Screw You, Judge

I defended a young man a few months ago on his second Minor in Possession (MIP) charge. When he received his first MIP he was given probation with the understanding that if he successfully completed it, the charge would be dismissed. Although I was not his attorney, I am sure that when the Judge asked him if he had anything to say, he apologized to the Court and said he would not drink again until it was legal to do so. A year later, and no longer on probation, he got caught drinking again and was charged with MIP 2nd.
That's when I was retained. I immediately told this kid to go to several AA meetings. I also suggested that if he was smoking pot to quit, perform some community service, and stay away from any parties where alcohol or drugs were present. Talking to the prosecutor at his pretrial, I explained all the things he had been doing since being caught and requested sentencing under the Youth Training Act (HYTA). The prosecutor and the Judge agreed. My client was sentenced to probation with the understanding that, once again, if he complied with the probation terms, this would not show up on his record.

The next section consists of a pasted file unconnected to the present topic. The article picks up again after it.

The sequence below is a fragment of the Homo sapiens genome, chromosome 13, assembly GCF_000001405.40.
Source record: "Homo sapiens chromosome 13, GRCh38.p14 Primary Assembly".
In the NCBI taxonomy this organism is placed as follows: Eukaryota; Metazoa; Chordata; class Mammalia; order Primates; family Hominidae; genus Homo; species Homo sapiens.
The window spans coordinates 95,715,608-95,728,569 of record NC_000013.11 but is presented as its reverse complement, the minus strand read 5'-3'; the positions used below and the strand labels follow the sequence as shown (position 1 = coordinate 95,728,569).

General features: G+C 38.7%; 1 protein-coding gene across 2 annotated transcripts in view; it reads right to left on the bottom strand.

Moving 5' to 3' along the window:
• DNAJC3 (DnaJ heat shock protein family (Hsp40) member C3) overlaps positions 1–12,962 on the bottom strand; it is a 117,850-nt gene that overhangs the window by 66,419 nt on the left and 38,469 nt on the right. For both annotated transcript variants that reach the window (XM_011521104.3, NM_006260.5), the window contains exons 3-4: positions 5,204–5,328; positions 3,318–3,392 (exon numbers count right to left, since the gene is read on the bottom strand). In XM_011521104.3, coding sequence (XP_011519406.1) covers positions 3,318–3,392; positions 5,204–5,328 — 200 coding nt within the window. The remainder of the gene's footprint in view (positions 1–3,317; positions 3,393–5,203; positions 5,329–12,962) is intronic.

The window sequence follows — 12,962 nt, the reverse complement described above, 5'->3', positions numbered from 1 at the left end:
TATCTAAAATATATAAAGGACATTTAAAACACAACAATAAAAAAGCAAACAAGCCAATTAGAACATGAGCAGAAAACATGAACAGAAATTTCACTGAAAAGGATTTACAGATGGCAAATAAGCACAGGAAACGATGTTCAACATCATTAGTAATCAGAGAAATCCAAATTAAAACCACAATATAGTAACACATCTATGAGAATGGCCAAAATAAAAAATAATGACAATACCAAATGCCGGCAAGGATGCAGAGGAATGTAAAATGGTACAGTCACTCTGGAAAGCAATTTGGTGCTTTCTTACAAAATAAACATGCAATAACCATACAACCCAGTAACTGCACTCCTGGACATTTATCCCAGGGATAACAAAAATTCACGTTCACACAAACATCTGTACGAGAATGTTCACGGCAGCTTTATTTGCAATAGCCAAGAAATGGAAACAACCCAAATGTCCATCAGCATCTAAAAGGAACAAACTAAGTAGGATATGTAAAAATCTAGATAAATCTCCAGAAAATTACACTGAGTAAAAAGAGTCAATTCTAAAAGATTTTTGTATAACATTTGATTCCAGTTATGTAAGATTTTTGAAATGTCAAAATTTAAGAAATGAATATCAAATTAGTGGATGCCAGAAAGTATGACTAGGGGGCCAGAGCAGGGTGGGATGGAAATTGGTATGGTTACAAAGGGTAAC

The other day, I ran into this kid and asked how things were going. He told me there was a slight hitch that occurred a couple of months ago. He told me that because they were only testing him for alcohol and had stopped testing him for drugs, he had started smoking weed. He figured he could get away with it until, out of the blue, when attending a substance abuse course as part of his probation, he was drug tested and flunked.

I was floored. What his actions demonstrated was that even though the Judge had given him a break by sentencing him under a diversion program, this young man was saying to the Judge, "screw you, I can do whatever I want." In this case, the kid got another break, because his probation officer did not violate him. But what he could have faced was reinstatement of the original charge, having a criminal record, and possibly going to jail for contempt of court.

The bottom line, when you get leniency from the Judge, don't blow it. They don't like it when you tell them to "F--- Off"